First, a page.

Linda was certainly not alone, thousands of people turned out to see the Princess in the City Centre. Linda had a look at this crowd shot but couldn’t see herself there. Perhaps you can see someone you recognise?

As we got further into the exhibition John spotted a picture of Grapes Lane, which was in the city centre before the streets were demolished to build The Lanes Shopping Centre.

CN212“We used to walk past the Lanes all the time, I remember watching when the demolition crew moved in and hundreds of rats came running out from everywhere”

 

The Lanes were some of the oldest buildings in the City Centre, some dating back to medieval. By the late 1970s they had fallen into a state of disrepair and the process began to clear the area to build The Lanes, which opened in 1986 – just as John and Eric were taking to screen for Border Birthdays. The development of The Lanes roused a few Carlisle citizens to protest and you can see a poster from The Lanes Presevation Society in Pages from History.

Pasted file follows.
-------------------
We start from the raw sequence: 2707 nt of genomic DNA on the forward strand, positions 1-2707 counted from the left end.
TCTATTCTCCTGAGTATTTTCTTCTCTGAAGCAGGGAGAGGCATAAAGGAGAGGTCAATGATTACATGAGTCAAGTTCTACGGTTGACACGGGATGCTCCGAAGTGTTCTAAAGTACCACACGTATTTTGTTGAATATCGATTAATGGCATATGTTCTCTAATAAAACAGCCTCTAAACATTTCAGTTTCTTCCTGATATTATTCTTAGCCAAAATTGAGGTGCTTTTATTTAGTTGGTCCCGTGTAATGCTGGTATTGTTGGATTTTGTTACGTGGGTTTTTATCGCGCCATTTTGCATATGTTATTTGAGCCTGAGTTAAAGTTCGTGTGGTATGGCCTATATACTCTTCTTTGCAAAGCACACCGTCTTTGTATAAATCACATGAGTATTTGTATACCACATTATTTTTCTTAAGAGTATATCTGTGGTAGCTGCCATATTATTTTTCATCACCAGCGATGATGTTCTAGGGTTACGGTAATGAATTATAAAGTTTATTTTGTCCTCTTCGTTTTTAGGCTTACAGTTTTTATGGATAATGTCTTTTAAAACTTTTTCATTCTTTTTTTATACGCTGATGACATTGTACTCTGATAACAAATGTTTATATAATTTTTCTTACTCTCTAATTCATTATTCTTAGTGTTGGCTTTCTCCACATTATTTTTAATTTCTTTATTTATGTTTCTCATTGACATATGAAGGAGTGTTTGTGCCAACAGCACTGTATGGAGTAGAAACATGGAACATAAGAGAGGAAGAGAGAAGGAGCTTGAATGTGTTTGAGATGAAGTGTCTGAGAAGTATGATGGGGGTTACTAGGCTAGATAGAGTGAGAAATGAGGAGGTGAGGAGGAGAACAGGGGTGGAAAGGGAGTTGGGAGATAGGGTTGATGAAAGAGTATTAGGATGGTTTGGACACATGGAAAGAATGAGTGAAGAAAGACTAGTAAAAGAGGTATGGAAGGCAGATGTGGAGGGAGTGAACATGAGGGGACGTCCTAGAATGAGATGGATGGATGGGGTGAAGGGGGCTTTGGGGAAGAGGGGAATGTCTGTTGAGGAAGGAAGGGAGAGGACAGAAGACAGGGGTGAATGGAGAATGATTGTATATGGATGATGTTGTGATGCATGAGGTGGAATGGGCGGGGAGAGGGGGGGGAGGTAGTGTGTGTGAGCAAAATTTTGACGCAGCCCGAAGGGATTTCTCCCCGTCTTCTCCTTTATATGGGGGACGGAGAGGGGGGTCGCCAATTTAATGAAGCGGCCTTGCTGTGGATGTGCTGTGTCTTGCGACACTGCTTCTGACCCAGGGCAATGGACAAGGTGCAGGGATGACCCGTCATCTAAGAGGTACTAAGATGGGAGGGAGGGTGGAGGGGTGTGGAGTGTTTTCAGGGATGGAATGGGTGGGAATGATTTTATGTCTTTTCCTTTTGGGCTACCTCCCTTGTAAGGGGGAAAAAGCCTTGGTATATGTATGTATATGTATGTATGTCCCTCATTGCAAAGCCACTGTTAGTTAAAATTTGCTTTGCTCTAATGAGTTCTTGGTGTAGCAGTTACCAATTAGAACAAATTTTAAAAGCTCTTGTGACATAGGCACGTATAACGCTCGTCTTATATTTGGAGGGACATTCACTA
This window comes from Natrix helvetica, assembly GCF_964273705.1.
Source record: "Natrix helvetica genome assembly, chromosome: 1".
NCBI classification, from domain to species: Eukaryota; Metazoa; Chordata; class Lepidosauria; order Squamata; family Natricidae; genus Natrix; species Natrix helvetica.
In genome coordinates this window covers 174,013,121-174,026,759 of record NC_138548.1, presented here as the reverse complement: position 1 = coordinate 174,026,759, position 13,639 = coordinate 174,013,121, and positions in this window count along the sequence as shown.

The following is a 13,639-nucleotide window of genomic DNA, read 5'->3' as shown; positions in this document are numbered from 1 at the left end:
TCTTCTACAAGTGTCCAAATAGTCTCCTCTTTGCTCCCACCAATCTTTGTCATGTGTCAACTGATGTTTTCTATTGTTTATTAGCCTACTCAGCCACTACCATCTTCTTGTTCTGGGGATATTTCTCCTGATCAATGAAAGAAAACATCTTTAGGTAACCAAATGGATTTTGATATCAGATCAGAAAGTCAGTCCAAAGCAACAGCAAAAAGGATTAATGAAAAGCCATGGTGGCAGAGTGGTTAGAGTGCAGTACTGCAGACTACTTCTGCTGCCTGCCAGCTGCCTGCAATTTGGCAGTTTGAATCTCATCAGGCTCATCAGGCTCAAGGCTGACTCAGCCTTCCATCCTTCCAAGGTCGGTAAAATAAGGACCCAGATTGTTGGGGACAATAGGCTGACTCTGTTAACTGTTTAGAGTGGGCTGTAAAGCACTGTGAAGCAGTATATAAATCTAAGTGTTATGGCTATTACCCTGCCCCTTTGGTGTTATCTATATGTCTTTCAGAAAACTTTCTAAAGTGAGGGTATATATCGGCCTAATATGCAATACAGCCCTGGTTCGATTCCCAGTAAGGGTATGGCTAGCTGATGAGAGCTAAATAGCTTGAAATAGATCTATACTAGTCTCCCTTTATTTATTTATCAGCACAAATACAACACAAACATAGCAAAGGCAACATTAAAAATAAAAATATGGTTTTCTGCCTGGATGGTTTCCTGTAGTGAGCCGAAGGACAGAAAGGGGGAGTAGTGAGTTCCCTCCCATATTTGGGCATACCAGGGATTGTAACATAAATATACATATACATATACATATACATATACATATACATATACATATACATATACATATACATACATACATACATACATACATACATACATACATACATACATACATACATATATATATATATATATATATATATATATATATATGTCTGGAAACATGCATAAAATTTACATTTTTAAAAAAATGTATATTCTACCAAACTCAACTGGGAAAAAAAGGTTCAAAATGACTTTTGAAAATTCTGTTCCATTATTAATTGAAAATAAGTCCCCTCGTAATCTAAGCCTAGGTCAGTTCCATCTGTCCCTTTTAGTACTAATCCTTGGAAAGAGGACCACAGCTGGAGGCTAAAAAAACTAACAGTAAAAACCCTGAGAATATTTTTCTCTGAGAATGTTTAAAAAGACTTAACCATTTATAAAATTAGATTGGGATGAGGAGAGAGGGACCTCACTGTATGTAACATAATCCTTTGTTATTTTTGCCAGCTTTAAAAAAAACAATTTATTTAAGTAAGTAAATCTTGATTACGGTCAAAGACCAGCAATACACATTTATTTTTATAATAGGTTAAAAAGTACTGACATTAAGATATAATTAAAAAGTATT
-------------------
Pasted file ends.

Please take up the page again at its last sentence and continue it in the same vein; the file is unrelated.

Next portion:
The exhibition also brought back sad memories for John. This image of Lockerbie following the terrorist attack which rocked the nation brought back a very specific memory for John.

“The night this happened (21 December 1988) was the same night as the Border Television Christmas Party. The news came through, and because all the journalists and cameramen were already there, they headed straight out.

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Border Television were the first on the scene and captured some truly memorable and shocking footage. News companies from across the world were getting in touch with Border to use their images”

 

A huge thank you to John and Linda (and of course Eric the Monkey) for coming to visit the exhibition and sharing their memories with us.